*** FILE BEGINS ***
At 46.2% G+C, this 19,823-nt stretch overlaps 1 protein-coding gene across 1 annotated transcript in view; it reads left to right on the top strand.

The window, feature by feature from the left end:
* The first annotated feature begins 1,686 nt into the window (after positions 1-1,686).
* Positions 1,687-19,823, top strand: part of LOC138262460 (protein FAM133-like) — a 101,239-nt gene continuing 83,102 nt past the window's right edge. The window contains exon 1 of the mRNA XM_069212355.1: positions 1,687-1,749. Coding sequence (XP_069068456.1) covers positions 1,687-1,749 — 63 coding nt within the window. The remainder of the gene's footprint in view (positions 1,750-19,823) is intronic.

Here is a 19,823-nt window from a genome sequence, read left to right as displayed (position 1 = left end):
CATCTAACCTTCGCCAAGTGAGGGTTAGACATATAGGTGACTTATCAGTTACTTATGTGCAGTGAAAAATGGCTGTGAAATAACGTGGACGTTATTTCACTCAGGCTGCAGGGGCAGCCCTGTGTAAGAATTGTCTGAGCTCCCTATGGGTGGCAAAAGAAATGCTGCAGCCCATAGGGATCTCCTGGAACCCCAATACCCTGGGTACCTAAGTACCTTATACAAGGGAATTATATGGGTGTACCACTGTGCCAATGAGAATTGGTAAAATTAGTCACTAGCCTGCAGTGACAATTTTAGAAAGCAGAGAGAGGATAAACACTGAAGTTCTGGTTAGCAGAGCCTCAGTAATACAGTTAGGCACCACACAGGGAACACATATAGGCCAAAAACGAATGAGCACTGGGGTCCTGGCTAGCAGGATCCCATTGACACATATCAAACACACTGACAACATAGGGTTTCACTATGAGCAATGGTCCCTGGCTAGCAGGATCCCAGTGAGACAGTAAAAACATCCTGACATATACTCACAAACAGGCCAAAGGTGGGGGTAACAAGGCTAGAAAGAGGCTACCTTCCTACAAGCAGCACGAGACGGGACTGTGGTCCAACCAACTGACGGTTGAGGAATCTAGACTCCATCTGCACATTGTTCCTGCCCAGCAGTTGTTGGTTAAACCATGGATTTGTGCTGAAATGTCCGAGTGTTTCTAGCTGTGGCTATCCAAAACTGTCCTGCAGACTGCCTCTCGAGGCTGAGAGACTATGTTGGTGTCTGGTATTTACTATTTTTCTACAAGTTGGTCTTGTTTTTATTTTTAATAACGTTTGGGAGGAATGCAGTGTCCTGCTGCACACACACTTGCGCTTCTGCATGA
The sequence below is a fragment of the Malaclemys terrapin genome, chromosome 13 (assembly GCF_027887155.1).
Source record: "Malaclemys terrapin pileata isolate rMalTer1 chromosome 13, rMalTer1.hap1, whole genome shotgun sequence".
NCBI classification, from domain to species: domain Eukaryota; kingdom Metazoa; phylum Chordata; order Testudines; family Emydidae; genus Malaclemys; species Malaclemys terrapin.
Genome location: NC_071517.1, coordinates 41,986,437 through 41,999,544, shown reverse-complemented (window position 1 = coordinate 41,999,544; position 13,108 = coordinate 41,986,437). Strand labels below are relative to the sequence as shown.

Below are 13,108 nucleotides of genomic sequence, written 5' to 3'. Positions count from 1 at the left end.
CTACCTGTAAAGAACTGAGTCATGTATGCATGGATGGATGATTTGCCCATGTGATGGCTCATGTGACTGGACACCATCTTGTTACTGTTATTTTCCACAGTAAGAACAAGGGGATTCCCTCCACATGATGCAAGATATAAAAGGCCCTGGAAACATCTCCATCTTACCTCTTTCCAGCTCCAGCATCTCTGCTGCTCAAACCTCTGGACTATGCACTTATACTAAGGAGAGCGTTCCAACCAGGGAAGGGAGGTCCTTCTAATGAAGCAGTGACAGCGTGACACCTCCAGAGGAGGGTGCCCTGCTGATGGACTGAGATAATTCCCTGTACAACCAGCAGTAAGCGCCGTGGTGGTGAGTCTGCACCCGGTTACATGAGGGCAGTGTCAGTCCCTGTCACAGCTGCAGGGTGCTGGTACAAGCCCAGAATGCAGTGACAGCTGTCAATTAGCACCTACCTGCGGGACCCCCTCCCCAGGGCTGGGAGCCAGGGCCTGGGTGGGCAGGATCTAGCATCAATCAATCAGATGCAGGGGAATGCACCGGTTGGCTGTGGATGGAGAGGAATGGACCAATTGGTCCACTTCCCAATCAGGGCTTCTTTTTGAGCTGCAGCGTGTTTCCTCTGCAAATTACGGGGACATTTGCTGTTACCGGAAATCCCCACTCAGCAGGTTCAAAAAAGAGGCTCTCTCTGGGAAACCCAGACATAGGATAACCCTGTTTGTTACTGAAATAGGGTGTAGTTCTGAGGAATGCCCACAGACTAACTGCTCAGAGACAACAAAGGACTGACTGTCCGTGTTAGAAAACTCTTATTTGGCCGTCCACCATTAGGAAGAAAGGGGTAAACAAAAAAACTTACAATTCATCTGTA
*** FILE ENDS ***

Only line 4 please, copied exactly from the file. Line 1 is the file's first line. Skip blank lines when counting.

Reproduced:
* Positions 1,687-19,823, top strand: part of LOC138262460 (protein FAM133-like) — a 101,239-nt gene continuing 83,102 nt past the window's right edge. The window contains exon 1 of the mRNA XM_069212355.1: positions 1,687-1,749. Coding sequence (XP_069068456.1) covers positions 1,687-1,749 — 63 coding nt within the window. The remainder of the gene's footprint in view (positions 1,750-19,823) is intronic.